multisystemic therapy

Discussion in 'General Parenting' started by compassion, Jan 18, 2009.

  1. compassion

    compassion Member

    In my research of what works with conduct disorders, this came up. Any thoughts?
  2. smallworld

    smallworld Moderator

    I'm not sure I've heard of this (which is not a positive or negative, just a fact). Can you tell us a little more about it or provide a link that gives more info?
  3. klmno

    klmno Active Member

    I know what it is. It drove me nuts and I went to court to have the order for it removed. However, that is becuase in difficult child's case, it was supposed to replace his other mental health treatment and he had just rec'd a diagnosis of bipolar and CD was ruled out . (That doesn't mean my son doesn't have conduct issues.). Plus, it was quite time-consuming and at my son's age (he was 12yo at the time), I needed to be working, helping him with his homework, etc.

    In your case, I honestly think this might be a great thing for you and your daughter. They will assin a person that they call a therapist (that's somewhat of a stretch although it will probably be a sw) who will come to your home 2-3 times a week. That person will also meet with anyone else at places your daughter attends regularly- as in school. They will discourage any other therapist in her life. They will write a plan (ie a behavioral contract) to be followed by her and enforced by you and school district. They will include requirements specified for recreation, time with friends, etc. They will allow for things like church if your family attends. Rewards and consequences are written out and must be followed or YOU are found non-compliant, if the court ordered it.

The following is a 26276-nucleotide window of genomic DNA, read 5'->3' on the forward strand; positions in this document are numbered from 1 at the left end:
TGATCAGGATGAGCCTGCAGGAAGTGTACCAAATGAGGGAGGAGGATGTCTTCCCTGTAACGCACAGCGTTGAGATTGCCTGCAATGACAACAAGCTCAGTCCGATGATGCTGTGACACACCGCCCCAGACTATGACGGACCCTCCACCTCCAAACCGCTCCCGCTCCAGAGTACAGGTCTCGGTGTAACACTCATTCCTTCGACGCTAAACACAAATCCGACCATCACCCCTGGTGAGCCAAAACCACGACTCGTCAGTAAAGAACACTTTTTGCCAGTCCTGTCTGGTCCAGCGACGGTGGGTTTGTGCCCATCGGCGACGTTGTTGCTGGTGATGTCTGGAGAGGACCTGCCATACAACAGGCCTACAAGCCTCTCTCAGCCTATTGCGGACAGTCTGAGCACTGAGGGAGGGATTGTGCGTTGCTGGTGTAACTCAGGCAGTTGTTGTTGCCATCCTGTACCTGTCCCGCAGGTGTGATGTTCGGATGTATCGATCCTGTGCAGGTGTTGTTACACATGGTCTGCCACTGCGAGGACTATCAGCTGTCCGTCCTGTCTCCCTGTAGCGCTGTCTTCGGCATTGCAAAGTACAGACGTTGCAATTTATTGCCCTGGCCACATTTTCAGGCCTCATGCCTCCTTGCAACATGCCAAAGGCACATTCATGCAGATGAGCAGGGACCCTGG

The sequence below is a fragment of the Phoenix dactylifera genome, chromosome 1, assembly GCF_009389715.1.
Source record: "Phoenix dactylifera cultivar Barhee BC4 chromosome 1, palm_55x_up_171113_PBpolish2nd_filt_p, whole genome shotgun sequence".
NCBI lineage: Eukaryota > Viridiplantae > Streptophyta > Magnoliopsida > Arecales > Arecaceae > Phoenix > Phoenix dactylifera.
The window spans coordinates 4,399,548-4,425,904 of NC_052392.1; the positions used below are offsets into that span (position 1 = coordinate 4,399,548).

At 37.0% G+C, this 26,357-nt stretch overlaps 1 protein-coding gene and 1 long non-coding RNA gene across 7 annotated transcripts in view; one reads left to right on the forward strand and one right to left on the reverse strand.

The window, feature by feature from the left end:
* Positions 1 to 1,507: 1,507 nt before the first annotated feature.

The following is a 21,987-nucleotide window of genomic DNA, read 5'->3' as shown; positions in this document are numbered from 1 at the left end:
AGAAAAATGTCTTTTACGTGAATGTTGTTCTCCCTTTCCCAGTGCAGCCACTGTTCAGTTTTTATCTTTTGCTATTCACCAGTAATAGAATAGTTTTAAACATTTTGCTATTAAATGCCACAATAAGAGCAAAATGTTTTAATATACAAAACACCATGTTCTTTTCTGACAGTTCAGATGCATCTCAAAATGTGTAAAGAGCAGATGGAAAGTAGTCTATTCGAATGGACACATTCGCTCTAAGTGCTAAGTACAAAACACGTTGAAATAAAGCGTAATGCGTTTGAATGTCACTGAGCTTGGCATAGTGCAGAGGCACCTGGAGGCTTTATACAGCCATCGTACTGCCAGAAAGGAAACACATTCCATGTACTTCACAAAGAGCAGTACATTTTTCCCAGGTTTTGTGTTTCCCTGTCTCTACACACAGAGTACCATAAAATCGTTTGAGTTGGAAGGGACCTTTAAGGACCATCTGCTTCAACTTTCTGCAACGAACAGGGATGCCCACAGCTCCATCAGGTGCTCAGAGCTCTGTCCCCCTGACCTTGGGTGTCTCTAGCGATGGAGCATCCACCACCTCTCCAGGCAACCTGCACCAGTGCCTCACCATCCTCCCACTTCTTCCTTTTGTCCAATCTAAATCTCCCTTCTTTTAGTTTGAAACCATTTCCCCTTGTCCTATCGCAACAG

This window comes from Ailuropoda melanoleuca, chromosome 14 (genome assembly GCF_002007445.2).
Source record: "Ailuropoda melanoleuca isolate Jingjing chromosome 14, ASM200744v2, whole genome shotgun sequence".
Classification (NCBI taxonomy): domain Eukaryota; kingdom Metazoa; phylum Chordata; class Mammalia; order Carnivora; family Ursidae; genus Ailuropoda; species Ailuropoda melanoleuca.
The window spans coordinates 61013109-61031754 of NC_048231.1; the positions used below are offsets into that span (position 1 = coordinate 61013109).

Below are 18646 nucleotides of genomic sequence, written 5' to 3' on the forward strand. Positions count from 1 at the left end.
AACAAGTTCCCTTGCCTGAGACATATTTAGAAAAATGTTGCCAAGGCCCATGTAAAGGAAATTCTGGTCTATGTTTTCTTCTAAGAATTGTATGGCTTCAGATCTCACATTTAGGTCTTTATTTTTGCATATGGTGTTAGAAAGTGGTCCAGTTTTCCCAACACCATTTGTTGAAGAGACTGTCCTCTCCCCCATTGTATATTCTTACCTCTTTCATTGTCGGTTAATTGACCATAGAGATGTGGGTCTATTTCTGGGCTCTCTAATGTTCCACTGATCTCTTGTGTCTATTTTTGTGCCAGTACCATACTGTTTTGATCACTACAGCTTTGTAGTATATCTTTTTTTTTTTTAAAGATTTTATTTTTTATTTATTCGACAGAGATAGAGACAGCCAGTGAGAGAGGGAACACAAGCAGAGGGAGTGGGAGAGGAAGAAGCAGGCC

Basicly, it is the strict behavior modification. It is known to be effective for Conduct Disorder. It can be an issue with BiPolar (BP), however, if the difficult child is not stabilized and still has manic or major depressive periods, as many of us here know. No contract will help my difficult child when he isn't stable- it will boil down to "when/if nothing in the contract works, then he is not compliant so call 911", which puts us right back where we started. But, in your case, it sounds like it could take a lot of what you are personally doing off your shoulders and put some of this responsibility on a cm and your daughter.

    It typically lasts from 4 to 8 months. The person (cm) assigned will be talking to you on the phone and available to you in between those home visits.
  4. klmno

    klmno Active Member

    Here is the description of MST on my county's website. Based on my research, this is typical. Don't let anyone fool you (like they did me here in the courts), there are other types of in-home therapy.

    Part of my problem with it was the personality of the guy we got. He said we would discuss our goals, then came over with a list of goals written out for us. Mind you, I was not ordered to do therapy and I wasn't too fond of him deciding my therapuetic goals. His goal was for difficult child to get off probation and the behavioral contract had to be successfuly in order to meet the goal. My goal was for difficult child to get stabilized on mood stabilizers. We didn't hit it off too well. LOL! But, given your situation, a lot of my frstrations would not apply to you and your daughter.